Once upon a time Wikileaks was the go to service for any aspiring leakers. Also, once upon a time Wikileaks was on (somewhat) friendly terms with the Intercept, a website which reportedly focuses on government security in the name of protecting the public interest. All that ended overnight, when in the ongoing drama over anti-Trump NSA contractor Reality Winner, who leaked a top secret document allegedly "exposing" attempted GRU interference in the US election not to Wikileaks but to the Intercept, Julian Assange's organization offered a $10,000 reward aimed at getting the reporter behind The Intercept's story fired, after it was revealed that the source behind the story has been arrested.
As reported last night, the DOJ announced that it had arrested Reality Leigh Winner, a 25-year-old government contractor (who was very clearly not a Donald Trump fan) for leaking the classified documents to the Intercept. Investigators were able to find Winner in part, according to a government court filings, because of clues gained when an Intercept reporter showed the leaked report to the government.
WikiLeaks tweeted late Monday night it would pay a $10,000 bounty "for information leading to the public exposure & termination of [the] 'reporter' who asked a government agency to verify a leaked report without removing possibly incriminating evidence about its leaker.
WikiLeaks issues a US$10,000 reward for information leading to the public exposure & termination of this 'reporter': https://t.co/W9wijCk5d3— WikiLeaks (@wikileaks) June 6, 2017
It was not clear which reporter purportedly showed the document to the government, and thus, who the WikiLeaks bounty would target. Four reporters have bylines on The Intercept story.
According to the DOJ, the reporter showed an Augusta, Ga.-based intelligence contracting company leaked documents he had received postmarked from Augusta, believing that firm might have been the source. The documents were also provided to a federal agency, which contacted the FBI. Evidence from the documents was used to identify Winner as the leaker, according to an FBI affidavit filed with the charges; when confronted by the FBI, Winner subsequently confessed to being the source of the leak.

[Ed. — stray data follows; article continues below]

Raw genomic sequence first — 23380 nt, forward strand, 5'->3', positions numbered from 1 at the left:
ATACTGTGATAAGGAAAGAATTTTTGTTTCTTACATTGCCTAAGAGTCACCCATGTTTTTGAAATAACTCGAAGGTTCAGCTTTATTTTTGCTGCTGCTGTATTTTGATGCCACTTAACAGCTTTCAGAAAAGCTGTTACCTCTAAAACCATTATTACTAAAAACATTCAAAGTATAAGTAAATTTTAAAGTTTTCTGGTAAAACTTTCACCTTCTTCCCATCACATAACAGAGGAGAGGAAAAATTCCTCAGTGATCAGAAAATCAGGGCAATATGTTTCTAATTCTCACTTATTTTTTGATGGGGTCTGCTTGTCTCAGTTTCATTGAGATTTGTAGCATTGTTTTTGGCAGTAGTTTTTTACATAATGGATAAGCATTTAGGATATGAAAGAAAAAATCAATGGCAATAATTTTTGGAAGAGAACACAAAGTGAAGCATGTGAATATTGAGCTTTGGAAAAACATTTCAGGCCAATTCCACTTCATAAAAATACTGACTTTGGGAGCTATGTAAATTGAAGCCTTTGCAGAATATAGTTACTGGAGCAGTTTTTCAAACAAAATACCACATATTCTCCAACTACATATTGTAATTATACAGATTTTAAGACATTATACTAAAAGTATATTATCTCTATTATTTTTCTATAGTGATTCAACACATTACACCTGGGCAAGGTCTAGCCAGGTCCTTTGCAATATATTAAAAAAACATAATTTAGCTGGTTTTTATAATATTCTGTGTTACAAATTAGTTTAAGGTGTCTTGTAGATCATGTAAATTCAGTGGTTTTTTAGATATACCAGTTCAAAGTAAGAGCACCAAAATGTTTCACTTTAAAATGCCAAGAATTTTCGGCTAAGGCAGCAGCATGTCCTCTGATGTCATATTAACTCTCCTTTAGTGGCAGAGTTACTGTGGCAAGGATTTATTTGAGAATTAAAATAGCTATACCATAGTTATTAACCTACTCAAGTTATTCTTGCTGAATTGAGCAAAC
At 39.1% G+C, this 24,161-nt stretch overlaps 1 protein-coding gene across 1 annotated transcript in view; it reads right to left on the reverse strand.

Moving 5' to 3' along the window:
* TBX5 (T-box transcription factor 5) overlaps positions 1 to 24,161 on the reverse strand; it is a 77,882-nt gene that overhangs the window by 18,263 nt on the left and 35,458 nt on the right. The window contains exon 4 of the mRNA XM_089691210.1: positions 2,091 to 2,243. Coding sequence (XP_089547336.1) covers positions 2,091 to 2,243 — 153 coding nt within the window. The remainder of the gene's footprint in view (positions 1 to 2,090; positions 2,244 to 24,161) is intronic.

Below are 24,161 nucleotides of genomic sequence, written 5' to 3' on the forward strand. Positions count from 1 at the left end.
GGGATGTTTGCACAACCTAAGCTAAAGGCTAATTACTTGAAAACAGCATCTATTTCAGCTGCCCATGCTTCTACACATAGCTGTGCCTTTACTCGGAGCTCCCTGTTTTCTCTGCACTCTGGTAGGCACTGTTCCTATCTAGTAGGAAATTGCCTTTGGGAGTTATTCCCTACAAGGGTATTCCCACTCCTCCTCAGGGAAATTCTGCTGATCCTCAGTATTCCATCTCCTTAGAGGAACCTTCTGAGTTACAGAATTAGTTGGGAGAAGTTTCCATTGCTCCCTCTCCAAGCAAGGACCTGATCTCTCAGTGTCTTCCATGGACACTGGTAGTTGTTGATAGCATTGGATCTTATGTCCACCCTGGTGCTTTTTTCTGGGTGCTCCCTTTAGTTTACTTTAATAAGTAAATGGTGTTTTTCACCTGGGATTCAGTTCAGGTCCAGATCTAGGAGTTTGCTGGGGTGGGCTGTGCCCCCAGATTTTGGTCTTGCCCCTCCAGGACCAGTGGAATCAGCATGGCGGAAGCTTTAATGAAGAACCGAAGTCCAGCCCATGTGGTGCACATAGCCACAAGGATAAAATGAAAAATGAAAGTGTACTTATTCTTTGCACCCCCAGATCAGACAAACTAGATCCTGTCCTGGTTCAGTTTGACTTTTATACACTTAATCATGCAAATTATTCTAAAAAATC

It is unclear if anything the reporter could have done would have prevented Winner from getting caught, although something more troubling emerged in the affidavit, which also said that "the U.S. Government Agency determined that six individuals printed this reporting. Winner was one of these six individuals. A further audit of the six individuals' desk computers revealed that Winner had e-mail contact with the News Outlet." In other words, Wikileaks anger appears misplaced: a cursory check of outbound email history would have immediately led investigators to Winner.
Which brings up a separate question: was Winner - who had Top Secret clearance - so unclear about communication protocol that she emailed the Intercept from her own workstation? If so, perhaps Wikileaks should offer another $10,000 bounty for information on just what are the intelligence cutoffs required to obtain Top Secret clearance inside the US intelligence community.
As for Wikileaks it had some additional comments on the Intercept story on twitter today, among which that "press reports today claiming NSA report shows vote machine hacking. False. Report claims attempts to phish voter registration outfits" and - in a tweet that will not generate Wikileaks more fans among the US intel community - adding that "If yesterday's NSA report is accurate it is not unusual; US+MI6 set up a front to steal all of Pakistan's voters archive"